This blog explains how I keep bees. It works for me, it might not work for you. Use my methods at your own risk. Always wear protective clothing and use a smoker when working bees.

Search This Blog

Monday, November 23, 2015

Oxalic Acid works

A beekeeper sent me a picture of his Oxalic Acid treatment.
He treated his colony with Miteaway Quick Strips (MAQS) in an early September treatment. Then in late October he treated with Oxalic Acid using the dribble method.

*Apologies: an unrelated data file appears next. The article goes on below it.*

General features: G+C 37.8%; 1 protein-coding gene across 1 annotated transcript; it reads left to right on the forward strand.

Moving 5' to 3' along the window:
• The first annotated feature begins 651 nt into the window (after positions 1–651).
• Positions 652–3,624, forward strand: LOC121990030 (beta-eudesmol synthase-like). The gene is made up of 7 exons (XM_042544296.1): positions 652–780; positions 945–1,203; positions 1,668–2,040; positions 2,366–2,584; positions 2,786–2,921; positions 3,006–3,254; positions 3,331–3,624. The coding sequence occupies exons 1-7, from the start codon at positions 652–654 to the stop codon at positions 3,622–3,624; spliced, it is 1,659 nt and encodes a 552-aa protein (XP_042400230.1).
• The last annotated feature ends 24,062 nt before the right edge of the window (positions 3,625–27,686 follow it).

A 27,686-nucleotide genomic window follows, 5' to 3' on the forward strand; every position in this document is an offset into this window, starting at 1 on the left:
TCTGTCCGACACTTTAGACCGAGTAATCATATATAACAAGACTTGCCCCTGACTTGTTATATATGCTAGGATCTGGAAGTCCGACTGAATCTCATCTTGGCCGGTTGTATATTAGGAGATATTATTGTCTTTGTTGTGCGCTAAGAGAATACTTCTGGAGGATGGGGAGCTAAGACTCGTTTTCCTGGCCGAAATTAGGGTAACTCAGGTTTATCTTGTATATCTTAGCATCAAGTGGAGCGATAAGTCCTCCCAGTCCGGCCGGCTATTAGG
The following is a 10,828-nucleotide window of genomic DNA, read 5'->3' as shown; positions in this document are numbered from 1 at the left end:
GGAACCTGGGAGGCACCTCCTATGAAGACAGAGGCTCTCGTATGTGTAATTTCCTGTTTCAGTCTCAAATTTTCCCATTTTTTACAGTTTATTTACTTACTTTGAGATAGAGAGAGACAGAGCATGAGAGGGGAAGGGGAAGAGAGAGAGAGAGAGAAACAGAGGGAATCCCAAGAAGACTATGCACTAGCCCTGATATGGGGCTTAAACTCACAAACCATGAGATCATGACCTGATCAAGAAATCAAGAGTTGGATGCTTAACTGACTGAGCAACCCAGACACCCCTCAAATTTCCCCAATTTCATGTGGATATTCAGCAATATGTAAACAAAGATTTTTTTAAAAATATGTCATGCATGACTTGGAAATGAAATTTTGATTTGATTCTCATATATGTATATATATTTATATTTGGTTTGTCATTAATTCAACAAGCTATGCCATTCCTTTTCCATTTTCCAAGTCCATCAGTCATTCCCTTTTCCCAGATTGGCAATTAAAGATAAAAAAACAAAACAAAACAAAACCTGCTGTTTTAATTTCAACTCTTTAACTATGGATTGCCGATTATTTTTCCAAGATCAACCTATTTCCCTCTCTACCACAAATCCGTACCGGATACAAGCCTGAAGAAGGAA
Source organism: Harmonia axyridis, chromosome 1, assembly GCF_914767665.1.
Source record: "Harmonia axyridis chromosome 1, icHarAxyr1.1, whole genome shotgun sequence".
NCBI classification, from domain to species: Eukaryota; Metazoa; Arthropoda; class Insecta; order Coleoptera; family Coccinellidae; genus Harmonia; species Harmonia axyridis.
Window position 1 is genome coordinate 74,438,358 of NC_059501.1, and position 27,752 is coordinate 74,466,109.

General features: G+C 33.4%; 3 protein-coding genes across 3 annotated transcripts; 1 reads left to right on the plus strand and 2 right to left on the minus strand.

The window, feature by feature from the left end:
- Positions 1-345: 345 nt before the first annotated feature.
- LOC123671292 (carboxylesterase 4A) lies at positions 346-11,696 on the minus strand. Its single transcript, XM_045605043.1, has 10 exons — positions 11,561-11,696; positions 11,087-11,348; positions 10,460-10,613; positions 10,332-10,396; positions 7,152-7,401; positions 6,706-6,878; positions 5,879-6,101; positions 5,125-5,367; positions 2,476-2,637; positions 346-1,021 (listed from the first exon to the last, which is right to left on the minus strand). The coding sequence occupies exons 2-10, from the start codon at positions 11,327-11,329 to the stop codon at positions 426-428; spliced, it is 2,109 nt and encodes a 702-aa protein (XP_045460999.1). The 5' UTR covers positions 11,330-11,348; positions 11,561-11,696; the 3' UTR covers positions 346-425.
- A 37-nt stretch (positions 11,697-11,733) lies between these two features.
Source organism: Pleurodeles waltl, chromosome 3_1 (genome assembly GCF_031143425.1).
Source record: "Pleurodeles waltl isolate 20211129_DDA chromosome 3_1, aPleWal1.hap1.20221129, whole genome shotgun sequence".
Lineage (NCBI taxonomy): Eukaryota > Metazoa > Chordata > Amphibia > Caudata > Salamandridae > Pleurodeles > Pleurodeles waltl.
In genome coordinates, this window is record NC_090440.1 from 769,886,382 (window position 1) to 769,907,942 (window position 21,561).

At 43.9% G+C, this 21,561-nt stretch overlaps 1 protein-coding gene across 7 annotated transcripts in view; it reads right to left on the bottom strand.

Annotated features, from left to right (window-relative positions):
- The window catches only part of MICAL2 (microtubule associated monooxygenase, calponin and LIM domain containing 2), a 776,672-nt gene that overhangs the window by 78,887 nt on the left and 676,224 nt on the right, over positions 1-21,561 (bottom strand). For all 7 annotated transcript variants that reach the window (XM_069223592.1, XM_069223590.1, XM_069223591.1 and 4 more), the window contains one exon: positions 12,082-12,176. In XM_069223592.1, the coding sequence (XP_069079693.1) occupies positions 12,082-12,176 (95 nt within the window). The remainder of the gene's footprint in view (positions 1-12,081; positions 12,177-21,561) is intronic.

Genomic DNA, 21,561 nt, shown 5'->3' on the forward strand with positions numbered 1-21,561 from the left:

This is the picture of the mite drop that he had.
 After you treat with Oxalic Acid, it takes about a week to see all of the results.
Using this treatment program, this beekeepers hive should now have very low mite levels. His bees will be healthier and in much better shape to take on winter. A beekeeper has to remember that in late August - early Sept the hive must be treated with a miteacide. MAQS for example. Oxalic Acid only works on mites that are exposed on an adult bee. Oxalic Acid is not that effective when brood is in the hive. A colony in Minnesota/Wisconsin is usually broodless starting in late October into early February.
All the maroon specks are mostly mites   Photo by P. Riestenberg